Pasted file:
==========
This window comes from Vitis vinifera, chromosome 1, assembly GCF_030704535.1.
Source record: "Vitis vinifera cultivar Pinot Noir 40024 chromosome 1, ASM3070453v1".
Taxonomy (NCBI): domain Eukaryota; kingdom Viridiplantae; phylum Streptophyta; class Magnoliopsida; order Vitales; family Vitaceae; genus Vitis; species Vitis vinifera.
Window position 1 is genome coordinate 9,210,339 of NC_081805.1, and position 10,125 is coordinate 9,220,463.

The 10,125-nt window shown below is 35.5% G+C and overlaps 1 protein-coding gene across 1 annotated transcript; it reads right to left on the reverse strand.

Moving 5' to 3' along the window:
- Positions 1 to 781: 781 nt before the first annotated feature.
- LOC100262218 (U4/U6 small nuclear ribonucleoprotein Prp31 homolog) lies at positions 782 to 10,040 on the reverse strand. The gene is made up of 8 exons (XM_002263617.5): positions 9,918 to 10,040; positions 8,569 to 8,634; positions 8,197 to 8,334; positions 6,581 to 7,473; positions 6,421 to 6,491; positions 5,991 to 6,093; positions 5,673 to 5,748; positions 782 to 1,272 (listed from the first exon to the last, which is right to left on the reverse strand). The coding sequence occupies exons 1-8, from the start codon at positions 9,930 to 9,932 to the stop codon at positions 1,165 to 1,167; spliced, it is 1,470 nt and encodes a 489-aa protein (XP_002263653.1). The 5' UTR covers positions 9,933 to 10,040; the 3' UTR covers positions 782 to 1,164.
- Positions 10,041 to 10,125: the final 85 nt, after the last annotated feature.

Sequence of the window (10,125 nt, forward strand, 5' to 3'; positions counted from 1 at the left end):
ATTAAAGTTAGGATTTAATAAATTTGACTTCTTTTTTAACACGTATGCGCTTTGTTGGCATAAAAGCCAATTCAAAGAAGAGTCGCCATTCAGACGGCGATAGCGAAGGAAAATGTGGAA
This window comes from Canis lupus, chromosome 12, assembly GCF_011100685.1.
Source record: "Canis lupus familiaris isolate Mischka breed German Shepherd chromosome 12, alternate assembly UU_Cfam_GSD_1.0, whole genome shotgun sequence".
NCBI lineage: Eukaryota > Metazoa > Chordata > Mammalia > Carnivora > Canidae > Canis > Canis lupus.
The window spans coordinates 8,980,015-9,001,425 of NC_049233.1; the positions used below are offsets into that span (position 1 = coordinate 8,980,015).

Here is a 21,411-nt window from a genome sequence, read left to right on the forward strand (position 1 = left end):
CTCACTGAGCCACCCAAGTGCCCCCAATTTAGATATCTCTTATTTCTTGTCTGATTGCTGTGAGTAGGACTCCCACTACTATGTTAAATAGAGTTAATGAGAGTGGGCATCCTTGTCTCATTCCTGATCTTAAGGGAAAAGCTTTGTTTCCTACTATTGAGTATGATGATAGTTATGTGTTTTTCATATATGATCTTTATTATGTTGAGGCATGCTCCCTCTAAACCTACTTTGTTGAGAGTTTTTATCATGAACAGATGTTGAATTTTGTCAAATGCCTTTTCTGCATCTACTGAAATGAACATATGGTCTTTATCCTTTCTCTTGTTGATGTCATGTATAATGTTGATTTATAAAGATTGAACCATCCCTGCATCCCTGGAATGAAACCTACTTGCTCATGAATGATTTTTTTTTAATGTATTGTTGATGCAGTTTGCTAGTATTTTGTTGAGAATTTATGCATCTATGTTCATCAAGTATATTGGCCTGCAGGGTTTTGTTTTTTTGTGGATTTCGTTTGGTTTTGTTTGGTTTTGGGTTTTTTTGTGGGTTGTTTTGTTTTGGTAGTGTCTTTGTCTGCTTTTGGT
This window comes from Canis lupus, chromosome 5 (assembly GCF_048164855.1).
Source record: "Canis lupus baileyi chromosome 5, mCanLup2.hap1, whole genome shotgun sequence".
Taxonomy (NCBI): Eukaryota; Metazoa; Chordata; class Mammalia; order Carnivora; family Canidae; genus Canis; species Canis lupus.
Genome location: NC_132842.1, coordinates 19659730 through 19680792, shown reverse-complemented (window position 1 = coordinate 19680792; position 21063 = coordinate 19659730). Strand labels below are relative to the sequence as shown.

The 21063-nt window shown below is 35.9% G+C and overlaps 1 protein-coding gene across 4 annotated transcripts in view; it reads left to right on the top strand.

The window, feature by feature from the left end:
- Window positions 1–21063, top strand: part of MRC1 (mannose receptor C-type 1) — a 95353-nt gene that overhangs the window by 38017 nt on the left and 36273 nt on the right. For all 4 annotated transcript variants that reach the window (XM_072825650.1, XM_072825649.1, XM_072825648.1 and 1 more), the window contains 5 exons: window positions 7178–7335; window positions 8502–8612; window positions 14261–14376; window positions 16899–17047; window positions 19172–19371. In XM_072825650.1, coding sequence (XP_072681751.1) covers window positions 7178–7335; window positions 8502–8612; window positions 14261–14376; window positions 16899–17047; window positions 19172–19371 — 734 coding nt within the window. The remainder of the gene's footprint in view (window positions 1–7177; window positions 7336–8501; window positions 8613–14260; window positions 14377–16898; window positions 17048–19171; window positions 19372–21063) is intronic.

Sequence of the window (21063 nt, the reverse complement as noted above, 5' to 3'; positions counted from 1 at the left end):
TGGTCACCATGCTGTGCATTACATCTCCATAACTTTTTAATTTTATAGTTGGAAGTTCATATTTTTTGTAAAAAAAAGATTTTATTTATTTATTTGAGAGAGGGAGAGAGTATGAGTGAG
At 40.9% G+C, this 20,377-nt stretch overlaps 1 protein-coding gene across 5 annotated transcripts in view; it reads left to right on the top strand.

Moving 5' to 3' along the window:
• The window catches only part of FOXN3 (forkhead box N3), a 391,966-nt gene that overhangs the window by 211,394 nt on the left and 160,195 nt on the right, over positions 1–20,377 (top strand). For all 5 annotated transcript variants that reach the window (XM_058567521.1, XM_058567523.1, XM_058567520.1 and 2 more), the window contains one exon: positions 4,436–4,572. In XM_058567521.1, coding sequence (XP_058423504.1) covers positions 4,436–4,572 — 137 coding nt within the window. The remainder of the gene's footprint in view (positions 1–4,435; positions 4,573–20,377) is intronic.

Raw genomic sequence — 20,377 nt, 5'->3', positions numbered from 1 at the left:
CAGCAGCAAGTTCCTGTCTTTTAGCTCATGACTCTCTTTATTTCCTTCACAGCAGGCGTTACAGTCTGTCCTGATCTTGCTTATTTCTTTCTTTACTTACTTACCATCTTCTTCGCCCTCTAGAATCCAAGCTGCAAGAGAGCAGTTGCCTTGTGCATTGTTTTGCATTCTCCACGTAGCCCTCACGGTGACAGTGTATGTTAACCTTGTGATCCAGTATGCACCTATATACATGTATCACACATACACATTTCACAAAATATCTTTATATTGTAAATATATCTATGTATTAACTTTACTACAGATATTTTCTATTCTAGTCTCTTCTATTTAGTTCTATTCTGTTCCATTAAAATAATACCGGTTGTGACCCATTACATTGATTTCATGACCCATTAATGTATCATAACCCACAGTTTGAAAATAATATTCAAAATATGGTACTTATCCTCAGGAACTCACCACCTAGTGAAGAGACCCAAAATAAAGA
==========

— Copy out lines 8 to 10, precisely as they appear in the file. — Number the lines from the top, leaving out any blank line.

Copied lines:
- LOC100262218 (U4/U6 small nuclear ribonucleoprotein Prp31 homolog) lies at positions 782 to 10,040 on the reverse strand. The gene is made up of 8 exons (XM_002263617.5): positions 9,918 to 10,040; positions 8,569 to 8,634; positions 8,197 to 8,334; positions 6,581 to 7,473; positions 6,421 to 6,491; positions 5,991 to 6,093; positions 5,673 to 5,748; positions 782 to 1,272 (listed from the first exon to the last, which is right to left on the reverse strand). The coding sequence occupies exons 1-8, from the start codon at positions 9,930 to 9,932 to the stop codon at positions 1,165 to 1,167; spliced, it is 1,470 nt and encodes a 489-aa protein (XP_002263653.1). The 5' UTR covers positions 9,933 to 10,040; the 3' UTR covers positions 782 to 1,164.
- Positions 10,041 to 10,125: the final 85 nt, after the last annotated feature.

Sequence of the window (10,125 nt, forward strand, 5' to 3'; positions counted from 1 at the left end):